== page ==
Alcatel-Lucent is launching a global initiative that aims to cut the power consumption of new telecoms equipment by a factor of 1,000.
Ben Verwaayen, CEO, of Alcatel-Lucent and Dr. Jeong Kim, President of Bell Labs, were due to unveil the initiative today in London.
The company is planning a global research and development consortium that will tap brainpower from Samsung, China Mobile, the Massachusetts Institute of Technology and other participants.
The goal of the consortium, called Green Touch, will be to demonstrate dramatically more efficient wired and wireless network gear within five years.
Recognizing that networks, like data centers, don't run on good intentions alone, the head of research at Alcatel's Bell Labs wants telecom's top scientists to start with a blank slate and reinvent telecommunications infrastructure to use less power.
If Green Touch hits its targets, the new equipment will run for three years on the power that current systems use up in just one day, said Gee Rittenhouse, vice president of research at Bell Labs and the head of Green Touch.
"What we're trying to do is really think about it afresh," said Rittenhouse, a longtime researcher at the lab. Whereas vendors today design products for high performance while also considering power requirements, Green Touch is going to design them for efficiency first while also keeping performance in mind.
"Normally, the research done today is about taking today's network and refining it ... instead of erasing the board, starting from an open mind, and building up from there," Rittenhouse said. The power-saving technology available today, even if it were applied throughout all networks, would only keep power consumption flat over the coming years, he said.
"We've never said, 'Stop. If we were to design a network that was optimized for energy, what would it look like?'"
In addition to Samsung, China Mobile and MIT, the consortium will include Freescale Semiconductor, SwissCom, Telefonica, Stanford University, the French National Institute for Research in Computer Science and Control, and other entities. But many other key players, such as Ericsson, Cisco and any major global carrier, were not listed as members.
The most efficient parts of the global infrastructure are fibre-optic networks, which transmit streams of data as wavelengths, or colours, of light. They are nearly 100 percent efficient, according to Rittenhouse. But at the ends of those fibre networks are usually older copper wires or wireless systems that don't work as efficiently. The most waste comes from cellular systems, because they have to send a signal out over a wide area just to reach the one subscriber it is meant for, Rittenhouse said.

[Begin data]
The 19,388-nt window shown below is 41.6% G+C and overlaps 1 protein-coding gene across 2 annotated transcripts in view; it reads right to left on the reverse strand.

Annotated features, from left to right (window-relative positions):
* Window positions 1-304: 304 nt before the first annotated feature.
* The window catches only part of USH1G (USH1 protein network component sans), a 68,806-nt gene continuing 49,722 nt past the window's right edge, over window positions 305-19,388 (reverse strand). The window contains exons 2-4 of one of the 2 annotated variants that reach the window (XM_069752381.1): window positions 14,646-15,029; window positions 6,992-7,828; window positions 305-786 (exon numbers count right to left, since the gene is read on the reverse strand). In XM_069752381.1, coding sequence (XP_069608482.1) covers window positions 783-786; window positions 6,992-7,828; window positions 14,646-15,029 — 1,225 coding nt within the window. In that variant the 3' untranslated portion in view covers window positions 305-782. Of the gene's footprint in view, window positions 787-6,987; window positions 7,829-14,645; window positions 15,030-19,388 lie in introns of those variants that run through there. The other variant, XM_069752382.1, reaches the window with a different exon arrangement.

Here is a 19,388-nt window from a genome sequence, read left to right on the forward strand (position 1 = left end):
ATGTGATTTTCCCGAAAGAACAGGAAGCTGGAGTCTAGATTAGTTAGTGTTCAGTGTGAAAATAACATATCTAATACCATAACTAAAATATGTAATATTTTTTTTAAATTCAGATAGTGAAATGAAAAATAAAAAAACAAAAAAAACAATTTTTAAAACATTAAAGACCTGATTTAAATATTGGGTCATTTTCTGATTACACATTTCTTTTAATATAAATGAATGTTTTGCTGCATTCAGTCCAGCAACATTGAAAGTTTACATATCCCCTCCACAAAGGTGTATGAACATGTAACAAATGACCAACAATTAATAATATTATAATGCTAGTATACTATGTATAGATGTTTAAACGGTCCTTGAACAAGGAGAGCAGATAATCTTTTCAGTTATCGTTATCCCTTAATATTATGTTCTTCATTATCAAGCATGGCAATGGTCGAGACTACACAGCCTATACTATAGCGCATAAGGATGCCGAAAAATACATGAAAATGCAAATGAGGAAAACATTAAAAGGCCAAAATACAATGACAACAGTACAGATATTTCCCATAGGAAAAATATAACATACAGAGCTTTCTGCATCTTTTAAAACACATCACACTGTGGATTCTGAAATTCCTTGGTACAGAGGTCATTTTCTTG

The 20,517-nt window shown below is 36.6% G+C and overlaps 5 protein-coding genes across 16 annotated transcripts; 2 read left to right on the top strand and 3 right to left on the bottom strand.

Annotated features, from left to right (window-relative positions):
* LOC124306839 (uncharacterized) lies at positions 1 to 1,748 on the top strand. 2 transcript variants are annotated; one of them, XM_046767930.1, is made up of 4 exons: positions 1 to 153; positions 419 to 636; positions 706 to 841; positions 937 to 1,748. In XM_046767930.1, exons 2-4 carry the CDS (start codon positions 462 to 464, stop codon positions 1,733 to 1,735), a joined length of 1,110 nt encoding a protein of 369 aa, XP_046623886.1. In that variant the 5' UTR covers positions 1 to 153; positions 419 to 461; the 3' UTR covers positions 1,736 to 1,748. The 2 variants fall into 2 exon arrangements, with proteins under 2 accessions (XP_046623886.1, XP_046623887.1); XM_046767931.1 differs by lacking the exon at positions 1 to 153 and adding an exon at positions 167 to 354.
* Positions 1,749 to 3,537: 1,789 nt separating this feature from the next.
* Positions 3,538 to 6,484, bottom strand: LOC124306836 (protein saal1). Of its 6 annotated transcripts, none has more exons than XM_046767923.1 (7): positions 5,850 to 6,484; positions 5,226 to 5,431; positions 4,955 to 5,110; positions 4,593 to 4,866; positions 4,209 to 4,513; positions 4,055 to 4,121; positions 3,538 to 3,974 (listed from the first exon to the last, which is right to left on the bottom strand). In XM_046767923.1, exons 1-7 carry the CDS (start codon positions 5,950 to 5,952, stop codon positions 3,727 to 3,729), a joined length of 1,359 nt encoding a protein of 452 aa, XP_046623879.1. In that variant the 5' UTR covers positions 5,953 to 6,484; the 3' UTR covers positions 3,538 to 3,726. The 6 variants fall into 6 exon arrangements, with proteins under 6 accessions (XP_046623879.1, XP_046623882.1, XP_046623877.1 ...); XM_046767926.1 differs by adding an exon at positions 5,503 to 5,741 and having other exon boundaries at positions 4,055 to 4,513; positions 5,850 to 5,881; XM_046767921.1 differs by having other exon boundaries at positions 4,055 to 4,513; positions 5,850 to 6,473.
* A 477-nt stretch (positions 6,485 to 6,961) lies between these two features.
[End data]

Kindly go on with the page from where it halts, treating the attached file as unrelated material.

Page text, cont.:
Though a clean-slate approach may deliver fresh ideas, it's likely to take a long time for the revolutionary products that come from Green Touch to start saving energy. Between standardization, product development and trials, it typically takes between five and 10 years after the first lab demonstrations for a totally new technology to be deployed, Rittenhouse said.
The Green Touch initiative is critical for the long-term future of communications, though it faces some challenges, according to analyst Kneko Burney of Compass Intelligence.
"There is no other objective more pressing than to ensure that the demand for energy does not exceed the limitations of our ability to generate it," Burney said in an e-mail interview.
"There does not seem to be a clear plan for Alcatel in this consortium, and the list of members is still quite modest. But, this is to be expected. It will take time for Alcatel to pull in more members and really make some scientific and technical breakthroughs," she said.
"The big question is, how long can the scientists in Alcatel do their science thing in this highly competitive market without the wolves of capitalism requiring profit-generating activities from them," Burney added.
For Rittenhouse and Alcatel, Green Touch is an aspirational as much as a practical effort.
"This allows us to set an ambitious goal, a very high bar, with an exciting possibility at the end," he said.